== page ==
Disclaimer

BEFORE YOU START: Please note that although I currently volunteer for both the Stroke Association and Age UK, the views expressed in this blog are strictly my own. I am not a spokesperson for either (or, indeed, for any) organisation, and I accept complete responsibility for the views expressed herein. I've tried to use the Glossary to explain any ambiguous terms, but if you think there is anything I've missed, please message me.

Wednesday, 31 October 2018

Hidden Payloads

Been meaning to post about how different foods affect my blood sugar, last weekend gave me a good opportunity.

If you don't already know, blood sugar for a non-diabetic will generally sit at about 5 or 6 mmol/l. Because your body produces "enough" insulin, your body self-regulates and your sugar doesn't doesn't change much.

The definition of diabetes is simply that my body doesn't produce enough insulin of its own, and so I need to take additional insulin (or something - there are many drugs available) to keep my sugar under control. I try to minimise my dose of insulin, because it can cause side effects, and so I allow my sugar to run a bit high. I'm generally around 10 mmol/l. I hope that is still low enough to stop me having another stroke. Obviously because I don't produce enough insulin, my body's ability to regulate has gone out of the window, and so I vary the insulin dose a little with each dose.

Anyway, as you can imagine, what I eat plays a big part in how my sugar level varies. But it's not quite as obvious as you might think. I can generally sneak a small chocolate bar (my favourite is Turkish Delight, for UK readers) without it affecting my sugar level. I think that because you know the food is naturally sweet, you limit your intake. A Turkish Delight as a once-a-week treat is not noticeable, five Turkish Delights per day probably would be.

But all that is quite obvious. Some foods are less obvious. For example, white bread. Does not taste at all sweet, but on one occasion, in hospital, it took my sugar up to over 30 mmol/l! I mean, if you've ever mad bread, you'll know it is mostly made of flour, and what is flour made of? In fact, any kind of dough or pastry can affect my sugar. Another one is diet fizzy drinks - you naturally think that, because they're sugar-free, they'd have less of an effect on my sugar, but as far as I can tell, it makes absolutely no difference. Again, it might be volume-related. I've never been a big lover of pop, so I'm comparing a quantity of "not very much" to a quantity of "not very much". To give an idea, I've maybe only had one or two cans of pop in the last year. Compare and contrast with Donald Trump, who I think boasts 12 cans of Diet Coke per day! Pub drinks such as beer or cider are also quite high in sugar too, although I've never been into drinking at home, and it is rare these days for me to go to a pub. It is sufficiently rare, and I'll probably only have a pint to wash down a meal, that I allow myself to drink whatever I fancy. But I'm usually happy to stick with tea. I like a glass of cordial now and again, but still, very small volume.

So last weekend I was up at 14, which I consider to be high these days. I think this was down to a bag of crisps. It was one of these supermarket bags, so was bigger than the regular bags. Again, savoury not sweet, but the key is that crisps are basically 100% carbohydrate. Sugars are also a form of carbohydrate. Do you maybe see a link here? In fact, many diabetics just refer to diabetes as carb-intolerance. Similarly, I have to take care with things like potatoes, even just boiled new potatoes. Also rice or pasta, which I often have as part of an evening meal, or bread, which I already mentioned and which is a favourite for lunch. It's difficult to avoid such foods, but quite easy to limit your intake. I eat wholemeal bread - fibre rather than carb, and things like crisps are a once-a-week (or usually less) treat. I'm quite fortunate these days in that when I get a taste for something (e.g. my Turkish Delights!) I can usually wait several days, or until the next trip to the supermarket, to satisfy the urge.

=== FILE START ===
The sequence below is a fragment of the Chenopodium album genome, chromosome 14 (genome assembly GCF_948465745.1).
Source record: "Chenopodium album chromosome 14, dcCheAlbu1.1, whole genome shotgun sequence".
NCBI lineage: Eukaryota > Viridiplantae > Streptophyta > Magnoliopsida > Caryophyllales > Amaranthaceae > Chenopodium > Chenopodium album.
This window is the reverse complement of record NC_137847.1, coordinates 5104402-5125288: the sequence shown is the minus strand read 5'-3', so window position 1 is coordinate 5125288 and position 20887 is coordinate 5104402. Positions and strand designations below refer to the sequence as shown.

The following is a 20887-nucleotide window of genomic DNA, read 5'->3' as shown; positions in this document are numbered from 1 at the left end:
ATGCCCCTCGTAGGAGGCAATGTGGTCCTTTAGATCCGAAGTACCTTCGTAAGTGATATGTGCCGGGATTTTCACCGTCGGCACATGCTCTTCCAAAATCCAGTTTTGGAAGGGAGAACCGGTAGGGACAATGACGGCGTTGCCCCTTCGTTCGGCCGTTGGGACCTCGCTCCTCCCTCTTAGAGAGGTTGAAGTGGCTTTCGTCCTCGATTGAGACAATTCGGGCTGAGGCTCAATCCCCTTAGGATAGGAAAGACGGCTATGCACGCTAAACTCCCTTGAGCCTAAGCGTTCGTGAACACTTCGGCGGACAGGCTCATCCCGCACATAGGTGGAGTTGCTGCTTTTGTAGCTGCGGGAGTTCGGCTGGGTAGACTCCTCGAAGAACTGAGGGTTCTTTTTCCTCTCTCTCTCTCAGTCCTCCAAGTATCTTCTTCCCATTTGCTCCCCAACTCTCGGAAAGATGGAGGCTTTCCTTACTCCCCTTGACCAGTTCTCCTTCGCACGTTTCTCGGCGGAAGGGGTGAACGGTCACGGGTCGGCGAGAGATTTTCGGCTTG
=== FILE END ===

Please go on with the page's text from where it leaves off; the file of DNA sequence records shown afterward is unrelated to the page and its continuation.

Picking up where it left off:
I think also that time of day might play a part. I test myself (usually) when I get up and am "fasting". (i.e. I'll easily have digested whatever I ate the day before), although whatever I ate the day before will still be measurable. But I do find that something I eat in the morning is less noticeable than something I eat in the evening, if I test myself then. Of course, I can vary the time of day that I test myself. I have, a couple of times, tested myself regularly over the course of the day just to see how my sugar varies during the day. I know that a large lunch will, by teatime, show in my sugar. Indeed, teatime is a favourite "other" time to test myself, because generally, that's the high point of my day. However I'm normally able to spot the foods that will put me high and avoid them.

It is annoying that people often naively think that too many sweets cause diabetes, when the things that put my blood sugar high are not necessarily sweet. Plus, of course, people naively respond to the general press - if you change your lifestyle, you can reverse diabetes - when, of course, it isn't always possible. It is possible to change your lifestyle, although difficult to avoid carbs, plus it is not always possible to reverse diabetes. In fact, for years I tried controlling my numbers through diet and exercise, and ended up (a) taking insulin and (b) having a stroke!

I'll just part with the thought that both of my parents were, and large parts of my family were/are, T2 diabetics. Make of that what you will.

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